Good ol’ gas prices seem to be steadily on the rise again.
If you’re not in a position to get a more fuel-efficient car or change to public transportation, then new road habits could give your miles per gallon a boost. Enter “hypermiling.”
Hypermiling is a term and concept introduced shortly after Sept. 11, 2001, when the price of oil spiked and people looked for a way to get more bang for their gas bill.
These 15 hypermiling techniques will slash fuel costs but won’t put drivers and passengers at risk.
1. Slow down. The U.S. Department of Energy says most vehicles get their best fuel economy at speeds between 40 and 55 miles per hour. Efficiency decreases rapidly at speeds over 60 miles per hour.
2. Check your tire pressure. Inflate tires to the maximum pressure on the tire’s sidewall. One less pound of tire pressure can lower fuel efficiency by 1.4 percent.
3. Don’t let your car idle. Most car engines require only seven seconds of gas to restart, so consider turning off your car at long red lights or train track intersections.
4. Maintain fluids and filters. Keeping your car properly maintained and tuned up is critical to fuel efficiency. Make sure you’re getting the proper amount of oil changes, new air filters, tire rotations and alignment.
5. Plan your errands. When making trips around town, start with the farthest destination to ensure that your car gets fully warmed up before you begin making a number of starts and stops.
6. Track miles per gallon. Calculate your gas mileage by resetting your trip odometer with every new full tank of gas. Divide the number of miles driven by the number of gallons it took to fill the tank.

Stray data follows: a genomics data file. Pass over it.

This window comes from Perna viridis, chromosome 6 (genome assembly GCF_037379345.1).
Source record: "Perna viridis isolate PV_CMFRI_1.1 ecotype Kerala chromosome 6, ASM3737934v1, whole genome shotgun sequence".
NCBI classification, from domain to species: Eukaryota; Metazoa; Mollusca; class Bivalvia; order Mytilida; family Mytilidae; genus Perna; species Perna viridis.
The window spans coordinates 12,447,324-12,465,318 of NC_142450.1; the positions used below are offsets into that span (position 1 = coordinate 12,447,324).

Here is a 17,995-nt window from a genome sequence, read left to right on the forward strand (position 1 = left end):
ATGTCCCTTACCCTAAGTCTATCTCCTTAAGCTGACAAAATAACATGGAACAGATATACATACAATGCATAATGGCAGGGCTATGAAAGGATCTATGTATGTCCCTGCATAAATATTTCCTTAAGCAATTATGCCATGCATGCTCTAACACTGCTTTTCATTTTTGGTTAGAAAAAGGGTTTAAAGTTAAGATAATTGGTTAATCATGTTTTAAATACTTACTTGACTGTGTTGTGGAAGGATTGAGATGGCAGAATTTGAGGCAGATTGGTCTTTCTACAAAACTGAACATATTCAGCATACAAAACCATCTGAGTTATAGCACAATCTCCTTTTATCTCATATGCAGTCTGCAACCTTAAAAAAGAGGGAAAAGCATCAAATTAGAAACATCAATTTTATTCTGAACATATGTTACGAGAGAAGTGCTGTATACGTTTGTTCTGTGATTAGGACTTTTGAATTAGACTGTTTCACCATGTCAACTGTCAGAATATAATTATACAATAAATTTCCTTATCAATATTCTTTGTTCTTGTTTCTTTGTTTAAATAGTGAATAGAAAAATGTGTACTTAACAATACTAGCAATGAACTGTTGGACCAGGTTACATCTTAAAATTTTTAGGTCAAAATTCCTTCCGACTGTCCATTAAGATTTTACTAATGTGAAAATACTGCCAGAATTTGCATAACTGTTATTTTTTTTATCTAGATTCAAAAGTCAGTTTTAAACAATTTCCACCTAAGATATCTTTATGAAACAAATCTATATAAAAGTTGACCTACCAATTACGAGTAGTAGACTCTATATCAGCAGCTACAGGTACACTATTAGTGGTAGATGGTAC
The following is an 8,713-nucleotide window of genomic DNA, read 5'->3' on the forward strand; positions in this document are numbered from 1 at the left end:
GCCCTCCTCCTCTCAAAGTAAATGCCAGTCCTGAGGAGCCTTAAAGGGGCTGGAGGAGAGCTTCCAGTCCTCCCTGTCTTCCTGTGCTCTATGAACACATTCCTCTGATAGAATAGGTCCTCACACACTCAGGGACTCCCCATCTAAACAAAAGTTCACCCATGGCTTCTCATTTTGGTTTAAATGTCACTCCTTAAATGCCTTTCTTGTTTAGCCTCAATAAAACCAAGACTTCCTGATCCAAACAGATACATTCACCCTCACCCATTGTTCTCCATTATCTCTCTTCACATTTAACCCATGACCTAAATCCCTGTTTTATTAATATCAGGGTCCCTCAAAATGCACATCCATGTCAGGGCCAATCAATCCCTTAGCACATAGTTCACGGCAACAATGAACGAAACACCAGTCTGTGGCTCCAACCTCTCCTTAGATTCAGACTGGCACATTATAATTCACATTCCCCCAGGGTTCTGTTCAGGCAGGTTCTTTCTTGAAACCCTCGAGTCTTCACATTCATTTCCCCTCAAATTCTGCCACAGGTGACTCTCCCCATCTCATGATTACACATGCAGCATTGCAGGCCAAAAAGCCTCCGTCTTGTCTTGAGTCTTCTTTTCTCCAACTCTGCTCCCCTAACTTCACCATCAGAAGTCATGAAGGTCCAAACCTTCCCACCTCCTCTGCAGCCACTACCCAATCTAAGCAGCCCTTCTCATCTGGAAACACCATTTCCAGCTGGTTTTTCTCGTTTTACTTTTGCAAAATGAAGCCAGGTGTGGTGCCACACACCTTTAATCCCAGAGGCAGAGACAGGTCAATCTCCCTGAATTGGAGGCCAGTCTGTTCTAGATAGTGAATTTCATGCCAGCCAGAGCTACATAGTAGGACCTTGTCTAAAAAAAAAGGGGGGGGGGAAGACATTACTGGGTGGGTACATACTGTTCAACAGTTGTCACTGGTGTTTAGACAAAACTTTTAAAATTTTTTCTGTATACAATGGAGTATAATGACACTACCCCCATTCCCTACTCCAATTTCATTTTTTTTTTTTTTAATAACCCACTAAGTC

7. De-clutter your car. Additional weight requires more energy and gas to transport, so move unnecessary things from your car.
8. Get rid of unused racks. If you’re not using your bike rack or luggage topper, remove them from your car. They create more drag and decrease fuel efficiency.
9. Go with the flow. Traveling at a constant speed with the flow of traffic is more aerodynamically efficient than going the same speed in isolation. Uniform traffic flows generate wind current that can benefit your fuel economy.
10. Time your tank’s refills. Plan to refuel your car during off-peak times to avoid idling in line.
11. Ride in the open lanes. On a multi-lane highway, choose the most open lane and give yourself enough space to avoid sudden braking and changes in speed. In a more urban setting, avoid bus lanes and lanes where cars frequently slow down to turn.
12. Keep sun and moon roof windows closed. At higher speeds, they create drag and reduce fuel efficiency.
13. Drive shoeless. This allows for tactile feedback from the car and for better handling of the pedals.
14. Avoid parallel parking. Pull in spots require less maneuvering and gas-burning.
15. Park toward the back and enjoy a walk. Choose the back of parking spots to avoid excessive circling in attempt to get as close to the building or destination as possible.
Critics contend that hypermiling can be dangerous, as drivers go to extremes to conserve momentum – such as taking two-wheel turns and running red lights. Safety should always be the number one priority on the road, so any steps toward getting more miles for the gallon should be implemented within reason.